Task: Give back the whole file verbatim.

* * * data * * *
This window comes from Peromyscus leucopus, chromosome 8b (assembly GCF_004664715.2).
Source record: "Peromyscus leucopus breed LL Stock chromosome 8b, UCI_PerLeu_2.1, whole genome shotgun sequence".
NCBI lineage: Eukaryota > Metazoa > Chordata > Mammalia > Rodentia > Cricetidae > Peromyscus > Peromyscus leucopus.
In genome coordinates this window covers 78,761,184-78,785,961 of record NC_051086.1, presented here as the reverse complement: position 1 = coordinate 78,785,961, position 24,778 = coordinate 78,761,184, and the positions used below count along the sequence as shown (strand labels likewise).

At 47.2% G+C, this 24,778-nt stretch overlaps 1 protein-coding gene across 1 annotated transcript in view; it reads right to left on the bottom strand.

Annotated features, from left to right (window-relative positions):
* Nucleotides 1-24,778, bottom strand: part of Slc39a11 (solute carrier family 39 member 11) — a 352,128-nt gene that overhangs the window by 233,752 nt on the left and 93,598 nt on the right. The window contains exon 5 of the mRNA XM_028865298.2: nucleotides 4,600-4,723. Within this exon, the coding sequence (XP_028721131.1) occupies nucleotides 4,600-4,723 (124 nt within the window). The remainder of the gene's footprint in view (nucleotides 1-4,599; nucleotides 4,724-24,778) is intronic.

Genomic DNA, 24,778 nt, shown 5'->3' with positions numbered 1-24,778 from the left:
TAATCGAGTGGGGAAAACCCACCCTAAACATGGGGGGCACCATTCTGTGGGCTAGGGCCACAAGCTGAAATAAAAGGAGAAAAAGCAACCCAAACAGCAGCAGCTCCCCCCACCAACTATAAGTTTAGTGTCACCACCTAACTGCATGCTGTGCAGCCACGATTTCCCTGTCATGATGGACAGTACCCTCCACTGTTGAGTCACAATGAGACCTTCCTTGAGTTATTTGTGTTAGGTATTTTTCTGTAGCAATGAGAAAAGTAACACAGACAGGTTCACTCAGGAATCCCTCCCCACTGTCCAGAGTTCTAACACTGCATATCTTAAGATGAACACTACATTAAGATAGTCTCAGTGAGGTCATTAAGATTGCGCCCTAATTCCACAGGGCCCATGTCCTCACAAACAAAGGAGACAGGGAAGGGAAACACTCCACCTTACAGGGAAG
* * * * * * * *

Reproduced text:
This window comes from Peromyscus leucopus, chromosome 8b (assembly GCF_004664715.2).
Source record: "Peromyscus leucopus breed LL Stock chromosome 8b, UCI_PerLeu_2.1, whole genome shotgun sequence".
NCBI lineage: Eukaryota > Metazoa > Chordata > Mammalia > Rodentia > Cricetidae > Peromyscus > Peromyscus leucopus.
In genome coordinates this window covers 78,761,184-78,785,961 of record NC_051086.1, presented here as the reverse complement: position 1 = coordinate 78,785,961, position 24,778 = coordinate 78,761,184, and the positions used below count along the sequence as shown (strand labels likewise).

At 47.2% G+C, this 24,778-nt stretch overlaps 1 protein-coding gene across 1 annotated transcript in view; it reads right to left on the bottom strand.

Annotated features, from left to right (window-relative positions):
* Nucleotides 1-24,778, bottom strand: part of Slc39a11 (solute carrier family 39 member 11) — a 352,128-nt gene that overhangs the window by 233,752 nt on the left and 93,598 nt on the right. The window contains exon 5 of the mRNA XM_028865298.2: nucleotides 4,600-4,723. Within this exon, the coding sequence (XP_028721131.1) occupies nucleotides 4,600-4,723 (124 nt within the window). The remainder of the gene's footprint in view (nucleotides 1-4,599; nucleotides 4,724-24,778) is intronic.

Genomic DNA, 24,778 nt, shown 5'->3' with positions numbered 1-24,778 from the left:
TAATCGAGTGGGGAAAACCCACCCTAAACATGGGGGGCACCATTCTGTGGGCTAGGGCCACAAGCTGAAATAAAAGGAGAAAAAGCAACCCAAACAGCAGCAGCTCCCCCCACCAACTATAAGTTTAGTGTCACCACCTAACTGCATGCTGTGCAGCCACGATTTCCCTGTCATGATGGACAGTACCCTCCACTGTTGAGTCACAATGAGACCTTCCTTGAGTTATTTGTGTTAGGTATTTTTCTGTAGCAATGAGAAAAGTAACACAGACAGGTTCACTCAGGAATCCCTCCCCACTGTCCAGAGTTCTAACACTGCATATCTTAAGATGAACACTACATTAAGATAGTCTCAGTGAGGTCATTAAGATTGCGCCCTAATTCCACAGGGCCCATGTCCTCACAAACAAAGGAGACAGGGAAGGGAAACACTCCACCTTACAGGGAAG